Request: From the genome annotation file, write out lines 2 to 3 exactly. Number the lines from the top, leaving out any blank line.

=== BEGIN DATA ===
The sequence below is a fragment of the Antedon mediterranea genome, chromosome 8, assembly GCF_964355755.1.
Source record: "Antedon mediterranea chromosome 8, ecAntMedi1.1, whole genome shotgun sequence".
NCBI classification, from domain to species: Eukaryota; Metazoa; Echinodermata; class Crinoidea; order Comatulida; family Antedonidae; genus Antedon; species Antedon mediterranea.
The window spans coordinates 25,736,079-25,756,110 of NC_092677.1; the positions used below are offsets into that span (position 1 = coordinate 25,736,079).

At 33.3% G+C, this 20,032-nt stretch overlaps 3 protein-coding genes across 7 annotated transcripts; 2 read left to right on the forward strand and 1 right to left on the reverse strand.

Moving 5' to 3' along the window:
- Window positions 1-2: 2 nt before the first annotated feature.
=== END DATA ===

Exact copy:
Source record: "Antedon mediterranea chromosome 8, ecAntMedi1.1, whole genome shotgun sequence".
NCBI classification, from domain to species: Eukaryota; Metazoa; Echinodermata; class Crinoidea; order Comatulida; family Antedonidae; genus Antedon; species Antedon mediterranea.